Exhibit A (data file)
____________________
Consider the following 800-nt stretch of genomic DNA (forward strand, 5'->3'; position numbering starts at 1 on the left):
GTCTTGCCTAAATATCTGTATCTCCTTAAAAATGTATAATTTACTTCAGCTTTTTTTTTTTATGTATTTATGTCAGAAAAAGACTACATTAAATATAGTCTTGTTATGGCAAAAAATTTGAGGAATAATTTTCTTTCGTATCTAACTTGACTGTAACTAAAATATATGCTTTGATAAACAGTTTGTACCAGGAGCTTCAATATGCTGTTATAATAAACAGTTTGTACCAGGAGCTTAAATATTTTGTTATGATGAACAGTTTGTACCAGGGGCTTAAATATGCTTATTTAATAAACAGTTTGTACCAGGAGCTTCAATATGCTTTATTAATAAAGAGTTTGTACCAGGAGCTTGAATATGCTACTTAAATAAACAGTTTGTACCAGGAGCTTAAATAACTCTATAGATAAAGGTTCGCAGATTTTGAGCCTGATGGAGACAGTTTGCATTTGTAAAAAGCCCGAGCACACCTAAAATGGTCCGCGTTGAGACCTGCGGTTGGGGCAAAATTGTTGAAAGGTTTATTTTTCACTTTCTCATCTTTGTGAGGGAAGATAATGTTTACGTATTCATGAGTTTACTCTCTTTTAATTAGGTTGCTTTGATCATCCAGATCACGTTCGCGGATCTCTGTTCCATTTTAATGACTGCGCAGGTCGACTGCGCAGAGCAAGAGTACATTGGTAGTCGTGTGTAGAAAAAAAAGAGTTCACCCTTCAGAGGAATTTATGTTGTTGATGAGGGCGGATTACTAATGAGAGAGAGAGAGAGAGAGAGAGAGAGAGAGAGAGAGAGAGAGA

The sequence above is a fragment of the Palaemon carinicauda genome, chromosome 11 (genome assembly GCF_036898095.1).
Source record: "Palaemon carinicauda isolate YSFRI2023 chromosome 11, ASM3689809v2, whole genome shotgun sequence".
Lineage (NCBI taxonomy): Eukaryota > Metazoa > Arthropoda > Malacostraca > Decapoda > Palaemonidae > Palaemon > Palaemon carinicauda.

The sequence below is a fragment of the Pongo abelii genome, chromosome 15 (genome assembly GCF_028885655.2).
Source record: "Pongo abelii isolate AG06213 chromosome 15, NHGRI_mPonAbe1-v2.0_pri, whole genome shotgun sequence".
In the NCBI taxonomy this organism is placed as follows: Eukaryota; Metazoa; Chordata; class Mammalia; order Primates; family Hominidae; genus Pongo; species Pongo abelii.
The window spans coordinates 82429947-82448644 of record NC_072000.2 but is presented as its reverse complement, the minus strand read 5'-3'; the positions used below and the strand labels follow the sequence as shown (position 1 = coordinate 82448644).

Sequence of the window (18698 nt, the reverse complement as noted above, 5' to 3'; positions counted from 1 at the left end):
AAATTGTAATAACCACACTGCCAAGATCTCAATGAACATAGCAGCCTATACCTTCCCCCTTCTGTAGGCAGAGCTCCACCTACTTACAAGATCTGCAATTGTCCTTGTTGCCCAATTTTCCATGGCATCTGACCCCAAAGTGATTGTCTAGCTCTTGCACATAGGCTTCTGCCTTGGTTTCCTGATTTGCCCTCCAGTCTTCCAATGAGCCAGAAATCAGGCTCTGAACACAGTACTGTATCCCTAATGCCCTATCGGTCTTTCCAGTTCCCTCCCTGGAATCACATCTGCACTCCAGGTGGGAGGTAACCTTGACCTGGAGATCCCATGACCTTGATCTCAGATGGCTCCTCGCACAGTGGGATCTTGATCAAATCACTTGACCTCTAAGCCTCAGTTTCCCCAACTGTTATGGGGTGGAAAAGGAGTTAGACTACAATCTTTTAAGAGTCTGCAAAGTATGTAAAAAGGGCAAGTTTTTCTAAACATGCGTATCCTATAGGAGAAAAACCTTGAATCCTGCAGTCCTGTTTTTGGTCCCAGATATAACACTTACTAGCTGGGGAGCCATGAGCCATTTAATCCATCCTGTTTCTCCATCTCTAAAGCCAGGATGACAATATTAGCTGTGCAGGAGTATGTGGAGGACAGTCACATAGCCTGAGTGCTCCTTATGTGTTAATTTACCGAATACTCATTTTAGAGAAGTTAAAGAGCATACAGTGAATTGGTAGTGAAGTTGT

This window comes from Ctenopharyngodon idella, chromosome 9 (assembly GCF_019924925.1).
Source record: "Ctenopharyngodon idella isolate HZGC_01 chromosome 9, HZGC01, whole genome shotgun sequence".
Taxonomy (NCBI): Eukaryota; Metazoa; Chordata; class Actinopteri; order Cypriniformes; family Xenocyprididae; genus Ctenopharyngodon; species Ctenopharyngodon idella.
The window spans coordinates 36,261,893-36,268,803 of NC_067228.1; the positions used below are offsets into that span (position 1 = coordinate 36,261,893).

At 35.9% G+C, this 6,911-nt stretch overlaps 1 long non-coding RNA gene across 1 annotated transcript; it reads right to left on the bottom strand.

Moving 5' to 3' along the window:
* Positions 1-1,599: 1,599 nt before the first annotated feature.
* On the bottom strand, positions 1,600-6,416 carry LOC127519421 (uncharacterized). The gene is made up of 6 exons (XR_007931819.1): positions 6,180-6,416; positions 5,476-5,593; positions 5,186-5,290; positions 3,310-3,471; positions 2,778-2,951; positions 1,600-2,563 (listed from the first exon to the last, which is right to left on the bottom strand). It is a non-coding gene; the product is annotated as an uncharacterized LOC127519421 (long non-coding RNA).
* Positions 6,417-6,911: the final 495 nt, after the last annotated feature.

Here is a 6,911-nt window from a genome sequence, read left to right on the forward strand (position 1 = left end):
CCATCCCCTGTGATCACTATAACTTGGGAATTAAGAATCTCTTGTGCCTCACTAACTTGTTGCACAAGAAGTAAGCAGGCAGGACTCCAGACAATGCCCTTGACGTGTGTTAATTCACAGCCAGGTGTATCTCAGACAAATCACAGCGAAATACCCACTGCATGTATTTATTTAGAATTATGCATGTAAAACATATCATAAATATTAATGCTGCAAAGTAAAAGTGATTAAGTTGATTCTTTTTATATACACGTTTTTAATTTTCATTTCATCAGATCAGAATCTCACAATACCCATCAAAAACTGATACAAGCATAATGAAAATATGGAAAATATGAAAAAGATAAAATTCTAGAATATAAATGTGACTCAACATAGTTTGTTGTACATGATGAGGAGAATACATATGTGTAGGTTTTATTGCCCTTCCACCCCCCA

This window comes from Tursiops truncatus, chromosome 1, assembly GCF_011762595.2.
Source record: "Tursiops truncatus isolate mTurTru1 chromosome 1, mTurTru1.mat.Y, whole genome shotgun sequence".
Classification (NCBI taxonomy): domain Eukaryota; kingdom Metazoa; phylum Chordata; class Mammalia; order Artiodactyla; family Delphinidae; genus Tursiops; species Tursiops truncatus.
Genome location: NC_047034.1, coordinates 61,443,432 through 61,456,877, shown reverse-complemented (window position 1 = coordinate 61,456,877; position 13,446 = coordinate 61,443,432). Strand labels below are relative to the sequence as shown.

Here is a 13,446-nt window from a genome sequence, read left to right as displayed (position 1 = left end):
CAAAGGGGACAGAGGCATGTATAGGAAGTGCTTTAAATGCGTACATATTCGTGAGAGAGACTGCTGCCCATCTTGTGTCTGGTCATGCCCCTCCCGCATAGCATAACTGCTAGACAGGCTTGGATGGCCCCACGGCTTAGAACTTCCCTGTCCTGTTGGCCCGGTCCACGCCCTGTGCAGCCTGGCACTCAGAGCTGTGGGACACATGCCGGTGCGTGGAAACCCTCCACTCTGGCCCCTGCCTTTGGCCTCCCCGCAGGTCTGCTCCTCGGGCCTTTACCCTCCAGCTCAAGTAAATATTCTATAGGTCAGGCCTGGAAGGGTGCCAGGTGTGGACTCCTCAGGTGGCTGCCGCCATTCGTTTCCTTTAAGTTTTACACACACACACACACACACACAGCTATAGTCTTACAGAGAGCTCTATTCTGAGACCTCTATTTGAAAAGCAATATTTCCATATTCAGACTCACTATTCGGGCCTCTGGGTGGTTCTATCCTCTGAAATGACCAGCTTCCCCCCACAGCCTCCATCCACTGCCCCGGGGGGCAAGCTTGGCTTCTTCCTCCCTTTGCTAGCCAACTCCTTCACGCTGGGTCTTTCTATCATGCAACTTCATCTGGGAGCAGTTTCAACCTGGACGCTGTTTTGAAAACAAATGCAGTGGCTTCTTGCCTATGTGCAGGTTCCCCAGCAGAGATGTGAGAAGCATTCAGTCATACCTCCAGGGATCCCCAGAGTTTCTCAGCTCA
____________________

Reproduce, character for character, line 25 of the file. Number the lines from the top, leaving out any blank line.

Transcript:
Classification (NCBI taxonomy): domain Eukaryota; kingdom Metazoa; phylum Chordata; class Mammalia; order Artiodactyla; family Delphinidae; genus Tursiops; species Tursiops truncatus.